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Philadelphia Teacher Faces 65 Years In Prison After Another Person Torched A Police Car During A Protest

U.S Attorney William McSwain denies he’s targeted the social justice leader, but experts say prosecutors’ use of the man’s clothing and social media to argue that he should be detained pretrial is unusual.

People in Philadelphia hold placards reading "BLACK LIVES MATTER," "Walter Wallace JR." and DEFUND PPD" as they gather in protest near the location where Walter Wallace, Jr. was killed by two police officers on October 27.
(Photo by Mark Makela/Getty Images)

Philadelphia Teacher Faces 65 Years In Prison After Another Person Torched A Police Car During A Protest

U.S Attorney William McSwain denies he’s targeted the social justice leader, but experts say prosecutors’ use of the man’s clothing and social media to argue that he should be detained pretrial is unusual.


Federal agents raided the West Philadelphia home of Anthony Smith on the morning of Oct. 28 and arrested him for allegedly aiding the destruction of a police car during racial justice protests. Federal prosecutors said Smith, a 29-year-old social studies teacher and an organizer with the Philadelphia Coalition for Racial Economic and Legal Justice, posed on May 30 for “celebratory photographs” on a flipped and spray-painted Philadelphia police vehicle and then placed “combustible materials” inside after an unnamed person lit it on fire.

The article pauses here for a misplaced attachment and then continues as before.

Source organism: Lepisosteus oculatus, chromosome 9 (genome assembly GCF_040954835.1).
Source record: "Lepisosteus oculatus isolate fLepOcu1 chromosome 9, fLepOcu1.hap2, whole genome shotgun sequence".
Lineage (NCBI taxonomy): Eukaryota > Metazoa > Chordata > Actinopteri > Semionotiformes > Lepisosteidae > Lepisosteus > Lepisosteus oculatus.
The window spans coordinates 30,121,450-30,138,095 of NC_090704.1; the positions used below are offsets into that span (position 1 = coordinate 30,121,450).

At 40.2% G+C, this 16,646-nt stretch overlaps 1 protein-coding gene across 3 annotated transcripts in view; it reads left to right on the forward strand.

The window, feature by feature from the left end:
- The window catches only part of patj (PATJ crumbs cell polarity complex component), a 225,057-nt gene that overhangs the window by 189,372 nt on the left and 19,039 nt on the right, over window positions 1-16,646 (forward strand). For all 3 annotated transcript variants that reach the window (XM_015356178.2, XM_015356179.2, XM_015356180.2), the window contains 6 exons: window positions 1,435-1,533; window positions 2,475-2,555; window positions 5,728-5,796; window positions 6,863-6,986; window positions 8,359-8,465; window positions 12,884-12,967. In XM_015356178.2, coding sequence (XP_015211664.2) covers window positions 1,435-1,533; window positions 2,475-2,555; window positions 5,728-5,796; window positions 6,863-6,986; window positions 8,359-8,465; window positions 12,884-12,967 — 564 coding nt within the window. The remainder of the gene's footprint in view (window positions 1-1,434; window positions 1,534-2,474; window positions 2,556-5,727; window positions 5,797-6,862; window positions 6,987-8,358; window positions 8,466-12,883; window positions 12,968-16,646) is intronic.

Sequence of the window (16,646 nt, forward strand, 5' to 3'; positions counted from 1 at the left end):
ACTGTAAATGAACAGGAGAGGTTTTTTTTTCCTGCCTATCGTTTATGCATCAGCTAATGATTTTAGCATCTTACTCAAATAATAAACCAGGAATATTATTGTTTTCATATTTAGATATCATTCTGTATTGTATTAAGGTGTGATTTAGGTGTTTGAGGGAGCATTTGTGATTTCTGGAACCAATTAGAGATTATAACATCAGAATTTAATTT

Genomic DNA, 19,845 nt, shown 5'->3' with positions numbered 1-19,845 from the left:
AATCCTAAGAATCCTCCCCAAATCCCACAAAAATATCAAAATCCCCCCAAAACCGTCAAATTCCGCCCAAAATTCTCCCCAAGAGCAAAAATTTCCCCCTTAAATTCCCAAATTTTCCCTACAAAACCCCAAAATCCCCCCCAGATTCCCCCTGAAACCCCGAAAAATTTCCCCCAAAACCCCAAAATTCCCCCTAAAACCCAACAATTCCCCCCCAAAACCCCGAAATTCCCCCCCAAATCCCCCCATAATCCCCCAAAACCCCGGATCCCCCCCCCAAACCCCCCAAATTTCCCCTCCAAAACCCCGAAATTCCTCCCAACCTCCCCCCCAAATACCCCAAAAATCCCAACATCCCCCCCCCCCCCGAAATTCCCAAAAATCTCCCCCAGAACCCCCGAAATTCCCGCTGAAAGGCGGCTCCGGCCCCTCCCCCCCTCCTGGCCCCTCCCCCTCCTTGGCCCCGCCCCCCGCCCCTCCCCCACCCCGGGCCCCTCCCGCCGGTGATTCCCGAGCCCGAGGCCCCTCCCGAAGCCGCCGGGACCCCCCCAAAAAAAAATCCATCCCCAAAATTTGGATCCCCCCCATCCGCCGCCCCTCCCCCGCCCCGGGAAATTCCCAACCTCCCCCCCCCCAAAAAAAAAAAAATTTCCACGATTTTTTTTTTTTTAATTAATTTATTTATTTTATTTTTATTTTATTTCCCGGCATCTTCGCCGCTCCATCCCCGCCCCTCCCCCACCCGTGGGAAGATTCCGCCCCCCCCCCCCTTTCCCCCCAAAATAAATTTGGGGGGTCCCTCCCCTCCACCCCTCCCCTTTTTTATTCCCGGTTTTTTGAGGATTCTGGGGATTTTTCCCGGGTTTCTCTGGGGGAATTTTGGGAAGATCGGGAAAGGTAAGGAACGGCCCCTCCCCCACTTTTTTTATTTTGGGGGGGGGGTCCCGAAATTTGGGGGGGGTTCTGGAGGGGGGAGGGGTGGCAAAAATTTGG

Smith was hit with multiple charges in the October indictment; he faces a combined mandatory minimum sentence of seven years, and a maximum of 65 years. The raid on his home came just two days after Philadelphia police shot and killed 27-year-old Walter Wallace Jr. as his mother watched nearby. Philadelphia magazine recognized Smith this year as one of the city’s “most influential” leaders. He is also a plaintiff in an NAACP lawsuit filed over the Philadelphia Police Department’s use of chemical weapons and rubber bullets against protesters in the spring.  

Smith’s case is one of nearly 300 nationwide brought by federal prosecutors against protesters over the last six months, and activists say that many of those charged have social justice backgrounds. Smith’s is also not the only case involving burning police vehicles. In late May, federal prosecutors charged two young attorneys in New York City with throwing a Molotov cocktail through the broken window of an unoccupied police car. No one was hurt—but if convicted they would face mandatory minimum sentences of 45 years in prison. In Salt Lake City, federal charges were brought against four people for flipping and burning a police car during a spring protest. Some legal experts have questioned the federal government’s decision to get involved in what are typically considered local crimes.

Carissa Byrne Hessick, a University of North Carolina law professor who studies prosecutors, says conservatives have tended to argue more often against federal prosecutions in traditionally local matters, but liberal-leaning experts have leveled those critiques more frequently during the Trump era. “The decision to bring these cases seems like part of a broader Justice Department strategy to prosecute crimes committed at these protests with a level of harshness that local officials aren’t necessarily doing,” she said. “And to deal with complaints about policing and police violence not by working with activists or trying to calm the tensions, but instead to take a very hard line law-and-order stance.”